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The Manifestations of the Classical Tradition in Muslim Art
I. Overview of Classical tradition Classical learning can be traced back to the period from around 1000 B.C.E. to around 500 C.E in Greece. This so-called Classical Period was the foundation of ancient wisdom which would hold influence up to this day in the classical tradition. This tradition is in accordance to the tenets: proportion and symmetry, balance, the concept of the “Ideal”, harmony, consistency, which are attributed to Ancient Greeks. Classicism is characterized with the dominance of logic, rationalization and repression; by repression, I mean the lack of exaggeration. The foundatioin styles of Ancient Greece denote the classical tenets: geometric, orientalizing, archaic. The geometric style is usually funerary and rigid in design. An example is the Dipylon Vase, c.750 BC.
Towards 800 BC, humans and animals appeared in geometric pottery, succeeding the abstract designs that came before. The vase depicts the dead man, the mourners and the funeral procession. Norris (2000) explains that:
An example is the amphora (vase for storing wine or oil) from Eleusis. It manifests the clarity and order that are. The figures merge into an overall decorative pattern.The width. geometric designs preceded human and animal designs. The Dipylon Vase shows that abstract. gods. monsters. this is a silhouette style that cannot accommodate overlapping. who the giant had imprisoned. the most salient characteristics of Greek art (Norris. The orientalizing style looked up to influences from Egypt and the East. thereby forging the foundations of Archaic and Classical Greek art (Norris. Norris describes it as: Compared to the Dipylon Vase: ornamentation is secondary. The geometric style is based upon rectilinear and curvilinear forms. . p. 2000. the major areas are given over to storytelling and figural representation of heroes. and spacing of the bands are subtly related to the vessel. density. perhaps. The figures are highly stylized and repeated at regular intervals. 31). but interest in representation is minimal. This shows the blinding of the giant one-eyed Cyclops Polythemos by Odysseus and his companions. Greek artists rapidly assimilated foreign styles and motifs into new portrayals of their own myths and customs. it developed a more naturalistic design. p. 32).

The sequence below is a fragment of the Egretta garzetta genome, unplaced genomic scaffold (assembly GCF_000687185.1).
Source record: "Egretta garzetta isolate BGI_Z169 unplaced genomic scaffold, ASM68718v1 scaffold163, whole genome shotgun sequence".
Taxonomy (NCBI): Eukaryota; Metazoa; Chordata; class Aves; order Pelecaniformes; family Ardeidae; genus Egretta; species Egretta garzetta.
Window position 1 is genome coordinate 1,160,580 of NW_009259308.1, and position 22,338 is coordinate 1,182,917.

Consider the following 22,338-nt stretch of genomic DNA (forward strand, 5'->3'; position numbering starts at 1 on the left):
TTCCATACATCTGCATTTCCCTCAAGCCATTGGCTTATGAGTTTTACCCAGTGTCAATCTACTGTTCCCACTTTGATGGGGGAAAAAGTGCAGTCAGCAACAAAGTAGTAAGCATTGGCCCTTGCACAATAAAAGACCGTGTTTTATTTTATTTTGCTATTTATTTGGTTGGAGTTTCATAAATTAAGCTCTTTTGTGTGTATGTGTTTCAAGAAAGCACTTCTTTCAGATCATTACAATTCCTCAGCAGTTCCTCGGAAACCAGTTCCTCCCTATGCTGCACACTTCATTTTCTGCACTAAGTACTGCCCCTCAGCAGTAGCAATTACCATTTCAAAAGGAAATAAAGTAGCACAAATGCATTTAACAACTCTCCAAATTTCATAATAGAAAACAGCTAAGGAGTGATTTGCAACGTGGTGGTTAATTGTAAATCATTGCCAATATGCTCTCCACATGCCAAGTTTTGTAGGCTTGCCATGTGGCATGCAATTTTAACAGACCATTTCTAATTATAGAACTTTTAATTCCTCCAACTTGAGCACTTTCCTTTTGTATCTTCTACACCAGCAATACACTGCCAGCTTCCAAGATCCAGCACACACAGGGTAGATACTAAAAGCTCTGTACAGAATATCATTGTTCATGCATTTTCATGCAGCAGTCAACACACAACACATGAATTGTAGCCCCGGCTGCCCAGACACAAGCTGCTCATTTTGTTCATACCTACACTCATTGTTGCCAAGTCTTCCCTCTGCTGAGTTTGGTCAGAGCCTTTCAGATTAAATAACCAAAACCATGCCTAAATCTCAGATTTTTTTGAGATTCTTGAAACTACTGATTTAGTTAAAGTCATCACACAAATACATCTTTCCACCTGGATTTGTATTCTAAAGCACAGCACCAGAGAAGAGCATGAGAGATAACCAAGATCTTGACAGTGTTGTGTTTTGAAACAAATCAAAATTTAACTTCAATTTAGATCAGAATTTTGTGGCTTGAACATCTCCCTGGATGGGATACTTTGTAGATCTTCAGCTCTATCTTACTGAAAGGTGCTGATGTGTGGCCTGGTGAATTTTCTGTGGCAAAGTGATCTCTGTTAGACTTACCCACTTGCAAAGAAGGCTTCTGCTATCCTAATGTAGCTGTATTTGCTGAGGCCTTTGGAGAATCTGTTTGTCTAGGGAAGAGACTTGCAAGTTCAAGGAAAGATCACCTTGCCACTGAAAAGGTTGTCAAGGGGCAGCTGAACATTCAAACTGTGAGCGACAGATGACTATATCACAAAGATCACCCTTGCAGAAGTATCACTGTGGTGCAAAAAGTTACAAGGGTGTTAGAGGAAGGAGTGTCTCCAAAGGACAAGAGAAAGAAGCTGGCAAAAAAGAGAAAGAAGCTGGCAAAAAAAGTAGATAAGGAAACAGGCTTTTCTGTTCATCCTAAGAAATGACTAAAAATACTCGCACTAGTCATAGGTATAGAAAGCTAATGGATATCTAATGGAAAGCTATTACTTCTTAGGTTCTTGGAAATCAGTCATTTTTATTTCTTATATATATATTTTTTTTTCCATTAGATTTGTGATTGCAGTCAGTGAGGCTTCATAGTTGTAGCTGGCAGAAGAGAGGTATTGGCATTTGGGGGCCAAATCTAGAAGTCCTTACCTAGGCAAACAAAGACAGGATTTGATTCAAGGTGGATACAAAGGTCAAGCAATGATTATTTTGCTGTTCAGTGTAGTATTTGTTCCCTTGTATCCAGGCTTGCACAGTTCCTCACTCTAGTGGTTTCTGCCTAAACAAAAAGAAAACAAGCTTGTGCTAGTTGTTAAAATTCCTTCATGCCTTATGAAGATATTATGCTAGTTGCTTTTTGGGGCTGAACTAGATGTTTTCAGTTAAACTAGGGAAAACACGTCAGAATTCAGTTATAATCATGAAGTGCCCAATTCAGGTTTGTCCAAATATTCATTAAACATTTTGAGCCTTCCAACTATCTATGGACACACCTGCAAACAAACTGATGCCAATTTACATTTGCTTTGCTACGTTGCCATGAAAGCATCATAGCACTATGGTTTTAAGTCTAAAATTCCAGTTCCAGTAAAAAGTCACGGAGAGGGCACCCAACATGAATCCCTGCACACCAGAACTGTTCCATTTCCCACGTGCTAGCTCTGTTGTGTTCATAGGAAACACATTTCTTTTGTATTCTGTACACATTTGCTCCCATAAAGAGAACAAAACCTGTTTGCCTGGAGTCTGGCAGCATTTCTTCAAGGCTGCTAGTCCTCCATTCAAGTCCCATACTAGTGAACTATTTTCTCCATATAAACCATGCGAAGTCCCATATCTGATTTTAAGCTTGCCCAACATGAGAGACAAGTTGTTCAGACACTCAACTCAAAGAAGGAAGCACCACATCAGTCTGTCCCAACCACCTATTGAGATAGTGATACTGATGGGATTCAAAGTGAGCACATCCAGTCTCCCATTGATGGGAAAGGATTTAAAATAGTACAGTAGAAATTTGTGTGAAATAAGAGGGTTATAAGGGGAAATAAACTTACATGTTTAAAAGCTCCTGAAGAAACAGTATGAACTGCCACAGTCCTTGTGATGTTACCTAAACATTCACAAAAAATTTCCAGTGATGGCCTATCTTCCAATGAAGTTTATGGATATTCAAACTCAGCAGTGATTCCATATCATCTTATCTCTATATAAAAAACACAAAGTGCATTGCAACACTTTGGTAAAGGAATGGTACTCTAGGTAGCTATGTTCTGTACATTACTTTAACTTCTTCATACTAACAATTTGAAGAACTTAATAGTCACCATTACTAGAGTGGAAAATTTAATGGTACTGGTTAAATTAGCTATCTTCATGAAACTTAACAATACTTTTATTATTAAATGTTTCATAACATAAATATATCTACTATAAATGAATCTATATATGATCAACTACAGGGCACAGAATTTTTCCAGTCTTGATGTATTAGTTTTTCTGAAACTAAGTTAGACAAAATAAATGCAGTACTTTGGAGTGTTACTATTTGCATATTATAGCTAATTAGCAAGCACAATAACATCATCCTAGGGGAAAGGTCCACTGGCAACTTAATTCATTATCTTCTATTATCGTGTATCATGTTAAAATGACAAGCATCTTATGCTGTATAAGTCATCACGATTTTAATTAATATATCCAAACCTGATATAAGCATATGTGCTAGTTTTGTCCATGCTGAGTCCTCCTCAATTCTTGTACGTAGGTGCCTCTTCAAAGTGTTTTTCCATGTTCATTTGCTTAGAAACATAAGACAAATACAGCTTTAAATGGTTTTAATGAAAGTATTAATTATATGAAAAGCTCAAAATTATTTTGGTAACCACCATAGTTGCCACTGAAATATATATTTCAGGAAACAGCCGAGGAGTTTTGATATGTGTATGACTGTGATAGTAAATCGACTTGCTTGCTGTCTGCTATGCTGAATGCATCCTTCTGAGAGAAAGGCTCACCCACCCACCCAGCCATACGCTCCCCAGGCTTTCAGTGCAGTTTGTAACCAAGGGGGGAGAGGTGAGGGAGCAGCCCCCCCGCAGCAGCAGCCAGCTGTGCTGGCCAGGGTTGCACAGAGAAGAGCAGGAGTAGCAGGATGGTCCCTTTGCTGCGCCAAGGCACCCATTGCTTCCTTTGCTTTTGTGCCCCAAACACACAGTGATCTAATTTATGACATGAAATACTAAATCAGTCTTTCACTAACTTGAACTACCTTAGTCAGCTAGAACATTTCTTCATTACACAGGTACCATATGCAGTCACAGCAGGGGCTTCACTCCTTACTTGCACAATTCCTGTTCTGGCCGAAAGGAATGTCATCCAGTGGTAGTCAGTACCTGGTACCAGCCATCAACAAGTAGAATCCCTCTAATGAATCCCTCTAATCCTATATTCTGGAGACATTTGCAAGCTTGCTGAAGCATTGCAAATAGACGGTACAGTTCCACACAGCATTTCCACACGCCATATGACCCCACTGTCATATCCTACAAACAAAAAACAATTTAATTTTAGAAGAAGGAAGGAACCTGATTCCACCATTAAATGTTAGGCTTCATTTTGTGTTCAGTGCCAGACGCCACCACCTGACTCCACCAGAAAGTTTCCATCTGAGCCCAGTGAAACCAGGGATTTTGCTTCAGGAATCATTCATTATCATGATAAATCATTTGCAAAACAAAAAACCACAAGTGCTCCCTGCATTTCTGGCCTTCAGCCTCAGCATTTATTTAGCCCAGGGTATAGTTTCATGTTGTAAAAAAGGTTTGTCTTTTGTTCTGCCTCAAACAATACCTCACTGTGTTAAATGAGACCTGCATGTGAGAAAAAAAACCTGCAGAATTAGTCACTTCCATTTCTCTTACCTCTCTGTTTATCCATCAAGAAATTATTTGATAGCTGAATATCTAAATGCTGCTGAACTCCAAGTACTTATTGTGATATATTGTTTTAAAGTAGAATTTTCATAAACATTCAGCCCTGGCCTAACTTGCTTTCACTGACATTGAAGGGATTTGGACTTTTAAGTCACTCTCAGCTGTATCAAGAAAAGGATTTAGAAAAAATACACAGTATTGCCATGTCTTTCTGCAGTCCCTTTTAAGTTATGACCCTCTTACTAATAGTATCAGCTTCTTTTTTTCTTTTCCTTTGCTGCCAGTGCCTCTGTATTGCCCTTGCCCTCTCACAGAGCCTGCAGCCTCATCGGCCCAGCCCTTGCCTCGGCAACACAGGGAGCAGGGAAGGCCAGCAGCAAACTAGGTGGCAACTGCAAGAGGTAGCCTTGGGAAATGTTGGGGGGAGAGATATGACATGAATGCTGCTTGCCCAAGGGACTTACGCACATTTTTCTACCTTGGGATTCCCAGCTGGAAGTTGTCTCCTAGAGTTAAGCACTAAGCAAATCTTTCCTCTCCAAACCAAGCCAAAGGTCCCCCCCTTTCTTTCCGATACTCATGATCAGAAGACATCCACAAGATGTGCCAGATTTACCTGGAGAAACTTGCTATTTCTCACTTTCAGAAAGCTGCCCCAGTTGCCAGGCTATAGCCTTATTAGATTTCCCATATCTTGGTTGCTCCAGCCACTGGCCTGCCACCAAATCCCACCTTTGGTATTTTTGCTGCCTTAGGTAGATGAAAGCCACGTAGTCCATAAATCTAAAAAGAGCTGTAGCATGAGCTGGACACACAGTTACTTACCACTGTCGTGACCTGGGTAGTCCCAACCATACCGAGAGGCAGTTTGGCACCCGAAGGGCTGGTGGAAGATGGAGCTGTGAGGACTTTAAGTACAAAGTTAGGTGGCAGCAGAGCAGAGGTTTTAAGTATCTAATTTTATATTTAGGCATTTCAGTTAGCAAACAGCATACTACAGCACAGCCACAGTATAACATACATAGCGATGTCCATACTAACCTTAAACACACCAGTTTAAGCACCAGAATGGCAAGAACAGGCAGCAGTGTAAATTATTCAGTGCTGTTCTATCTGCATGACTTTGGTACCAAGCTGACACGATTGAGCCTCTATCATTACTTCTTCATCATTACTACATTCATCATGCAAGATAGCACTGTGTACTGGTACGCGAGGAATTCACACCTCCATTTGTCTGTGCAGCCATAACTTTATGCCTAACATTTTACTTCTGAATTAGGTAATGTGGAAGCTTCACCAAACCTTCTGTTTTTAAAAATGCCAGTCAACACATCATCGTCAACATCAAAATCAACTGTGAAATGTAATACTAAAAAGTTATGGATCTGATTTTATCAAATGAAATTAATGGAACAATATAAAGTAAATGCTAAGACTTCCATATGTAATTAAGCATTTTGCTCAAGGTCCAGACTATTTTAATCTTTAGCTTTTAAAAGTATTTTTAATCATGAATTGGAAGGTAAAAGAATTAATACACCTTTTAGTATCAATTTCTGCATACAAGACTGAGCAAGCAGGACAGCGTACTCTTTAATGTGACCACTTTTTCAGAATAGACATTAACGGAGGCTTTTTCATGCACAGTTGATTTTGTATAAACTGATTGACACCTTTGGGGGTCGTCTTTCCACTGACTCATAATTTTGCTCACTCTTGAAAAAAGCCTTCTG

though the idea of symmetry and balance remained. but especially in sculpture and painting of the Greeks. The archaic style is characterized by development not just in pottery and geometric designs.Around this time. in which the entire design is silhouetted in black against the reddish clay and all internal details are incised. . two-dimensional effect that complements the curvature of the vase”. this was the great era of vase painting. representation is given importance and there was more interest in mythological scenes and iconography.525 BC. with heavy bodies locked in combat. c. This vase represents the black figure technique. According to Norris. distinctive artists’ styles and some of the first clearly defined personalities in the history of art. this technique favors a layered. An example is the vase by Psiax. The different styles shown in Greek pottery show the development from abstract designs to representational ones. “Archaic vase painting introduces signatures of artists. which depicts a man facing terrifying creatures. Herkales Strangling the emean Lion.
Furthermore. the . symmetry and proportion are paramount (Norris. is the greatest temple in Athens. It represents the architectural order characterized only to Greek temples. The interior of the building usually contained a statue of the god or gods celebrated there and a treasury for the storage of precious offerings (Norris. harmony. it shows internal consistency.The classical tradition. dedicated to the goddess Athena. The Parthenon and the sculpture of David will discussed as examples. and balance since the Greek orders a premium on design in architecture (as opposed to mere building). The temple is governed by a structural logic that makes it look stable and satisfying because of the precise arrangement of its parts. its form and situation set to serve the cult of a divinity. also left its legacy in architecture and sculpture. respectively. p.41). though. A temple’s primary function was religious. The Parthenon. This temple is of the Doric design and is made of white marble. The artworks aforementioned will be bases of comparison for Islamic art on the later part of this paper. 2000).